[ Tuesday, March 15, 2005 ]


PriceWaterhouseCoopers' Report: I've spent the last few mornings on the exercise bike reading this report (brief, free registration required) from PWC on the potentially transformative effects of technology on healthcare delivery. Their idea was to target hospitals that are particularly technologically advanced (what they call "digital hospitals") and see what has worked for them and what hasn't. There are some not-unreasonable, but not proven, assumptions built into the report: technology will improve processes, there will be a tangible return on technology investment, etc. But their conclusion is that if you do it right, moving to a "digital hospital" will be good for everyone. Of course, a key is in the "doing it right," which is probably something PWC is pretty sure they can help you with.

A few of the points made:
  1. It's easier to do at a new hospital than an old one. While you can't get one stop shopping, the more ingrained your legacy systems, the harder it is to get cross-departmental integration.
  2. You've got to spend money to make money, and you won't make money right away.
  3. Process is very important. Perhaps more important than anything else.
  4. You've got to get your workforce involved, since it won't work if they won't work with it.
  5. You're going to have some people who are key to making integration work that you will have no control or influence over; mainly, doctors. But, you will also be able to attract new doctors better if you're more digital.
  6. Some expected benefits will not occur or will not be as great as expected, but other unexpected benefits will occur.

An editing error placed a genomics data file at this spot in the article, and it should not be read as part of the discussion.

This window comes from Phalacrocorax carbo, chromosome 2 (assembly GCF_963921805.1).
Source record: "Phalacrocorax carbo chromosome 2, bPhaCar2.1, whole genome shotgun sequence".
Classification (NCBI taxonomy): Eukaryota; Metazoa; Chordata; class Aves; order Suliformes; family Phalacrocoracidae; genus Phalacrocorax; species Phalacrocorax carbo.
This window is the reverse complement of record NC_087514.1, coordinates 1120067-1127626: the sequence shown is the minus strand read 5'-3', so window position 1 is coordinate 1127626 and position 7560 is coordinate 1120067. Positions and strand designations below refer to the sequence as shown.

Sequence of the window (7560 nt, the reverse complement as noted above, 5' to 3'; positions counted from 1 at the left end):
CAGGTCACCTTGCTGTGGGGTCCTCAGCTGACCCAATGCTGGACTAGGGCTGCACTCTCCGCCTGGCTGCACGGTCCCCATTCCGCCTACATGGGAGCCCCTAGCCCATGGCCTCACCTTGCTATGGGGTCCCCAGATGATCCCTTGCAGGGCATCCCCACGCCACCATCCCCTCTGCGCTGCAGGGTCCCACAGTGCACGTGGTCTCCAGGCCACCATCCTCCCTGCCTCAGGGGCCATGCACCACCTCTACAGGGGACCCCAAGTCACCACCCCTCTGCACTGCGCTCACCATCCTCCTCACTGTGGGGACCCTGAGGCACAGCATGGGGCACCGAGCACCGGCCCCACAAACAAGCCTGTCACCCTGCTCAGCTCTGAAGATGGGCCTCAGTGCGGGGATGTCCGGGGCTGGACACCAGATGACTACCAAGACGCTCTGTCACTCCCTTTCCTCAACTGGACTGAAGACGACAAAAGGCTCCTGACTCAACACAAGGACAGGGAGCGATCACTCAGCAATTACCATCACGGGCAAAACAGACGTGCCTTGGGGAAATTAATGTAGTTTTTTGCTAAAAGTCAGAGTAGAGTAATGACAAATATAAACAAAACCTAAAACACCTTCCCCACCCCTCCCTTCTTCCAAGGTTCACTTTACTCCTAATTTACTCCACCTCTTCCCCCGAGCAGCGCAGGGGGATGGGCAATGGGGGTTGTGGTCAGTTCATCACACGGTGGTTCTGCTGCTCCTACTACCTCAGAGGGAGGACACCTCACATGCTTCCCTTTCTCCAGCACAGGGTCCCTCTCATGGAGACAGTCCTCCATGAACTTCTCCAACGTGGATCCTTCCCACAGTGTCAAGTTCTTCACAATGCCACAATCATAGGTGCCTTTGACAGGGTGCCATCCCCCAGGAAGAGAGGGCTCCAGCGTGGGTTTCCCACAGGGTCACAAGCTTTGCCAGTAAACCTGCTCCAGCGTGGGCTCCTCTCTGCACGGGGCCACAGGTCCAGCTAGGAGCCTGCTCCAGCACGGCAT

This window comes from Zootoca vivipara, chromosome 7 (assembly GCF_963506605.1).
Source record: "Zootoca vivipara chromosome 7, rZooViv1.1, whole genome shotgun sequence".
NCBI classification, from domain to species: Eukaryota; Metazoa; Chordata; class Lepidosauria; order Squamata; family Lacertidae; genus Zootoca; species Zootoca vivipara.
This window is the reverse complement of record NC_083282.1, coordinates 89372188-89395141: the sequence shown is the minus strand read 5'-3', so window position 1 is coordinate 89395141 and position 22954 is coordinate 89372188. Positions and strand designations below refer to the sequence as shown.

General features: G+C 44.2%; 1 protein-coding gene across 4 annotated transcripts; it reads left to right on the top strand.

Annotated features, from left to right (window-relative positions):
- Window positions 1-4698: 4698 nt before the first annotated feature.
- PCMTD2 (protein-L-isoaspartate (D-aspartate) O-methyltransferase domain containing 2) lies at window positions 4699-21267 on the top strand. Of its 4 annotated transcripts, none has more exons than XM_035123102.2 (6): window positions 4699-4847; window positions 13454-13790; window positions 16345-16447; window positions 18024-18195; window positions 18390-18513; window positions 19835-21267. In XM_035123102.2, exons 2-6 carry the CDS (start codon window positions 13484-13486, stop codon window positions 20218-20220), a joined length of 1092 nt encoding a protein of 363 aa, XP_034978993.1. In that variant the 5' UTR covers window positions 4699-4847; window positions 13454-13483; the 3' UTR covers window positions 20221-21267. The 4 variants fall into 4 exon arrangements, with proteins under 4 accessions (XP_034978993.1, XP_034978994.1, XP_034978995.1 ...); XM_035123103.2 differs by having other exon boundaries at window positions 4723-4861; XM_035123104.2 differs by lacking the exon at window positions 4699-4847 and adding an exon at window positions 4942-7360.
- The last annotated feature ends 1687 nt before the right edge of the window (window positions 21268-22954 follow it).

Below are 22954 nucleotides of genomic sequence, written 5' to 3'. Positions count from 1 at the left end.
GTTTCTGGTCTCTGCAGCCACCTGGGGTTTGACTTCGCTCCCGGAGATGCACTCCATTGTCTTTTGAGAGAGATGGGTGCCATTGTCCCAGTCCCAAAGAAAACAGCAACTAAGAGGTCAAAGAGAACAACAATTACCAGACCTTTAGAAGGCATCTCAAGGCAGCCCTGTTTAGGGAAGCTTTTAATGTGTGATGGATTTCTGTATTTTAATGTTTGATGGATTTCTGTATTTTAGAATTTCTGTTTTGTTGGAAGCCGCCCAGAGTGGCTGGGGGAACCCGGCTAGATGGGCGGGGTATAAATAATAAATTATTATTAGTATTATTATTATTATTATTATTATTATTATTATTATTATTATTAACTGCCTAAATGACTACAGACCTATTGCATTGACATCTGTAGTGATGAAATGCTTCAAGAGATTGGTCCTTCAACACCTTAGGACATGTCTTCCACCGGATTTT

7. You need a big, broad, overall strategic plan, and constant push, to make it happen, starting from the board of directors and going all the way down.

Also, there are these points:

  1. Defining the "digital hospital" is a "blind men and the elephant" exercise.
  2. Unless you're starting off new, moving toward technical integration is a non-linear, multidimensional continuum.
  3. The continuum is affected by the "network effect:" having one fax machine is completely worthless, if nobody else has one. If one other person has one, you have more utility, but if many people have them (and they are compatible), the value is huge.
  4. The continuum is also affected by the "tipping point:" there gets to be a point where you have to have the technology to stay in the game. One example is a bank without ATMs; another is the fact that PCs all now have cd drives, so software (which used to come with a cd and a diskette) now only comes with a cd.
  5. Some of the benefits will be hard to quantify. A responsive and adaptive organization may be attractive to new physicians and a better community citizen, but it will be hard to quantify that.

It's a bit of a slog going through the whole report, and it's definitely a work of consultant-speak. But it's worth a read if you've got nothing better to do (like when you're on the treadmill going nowhere watching SportsCenter).

Jeff [10:59 AM]

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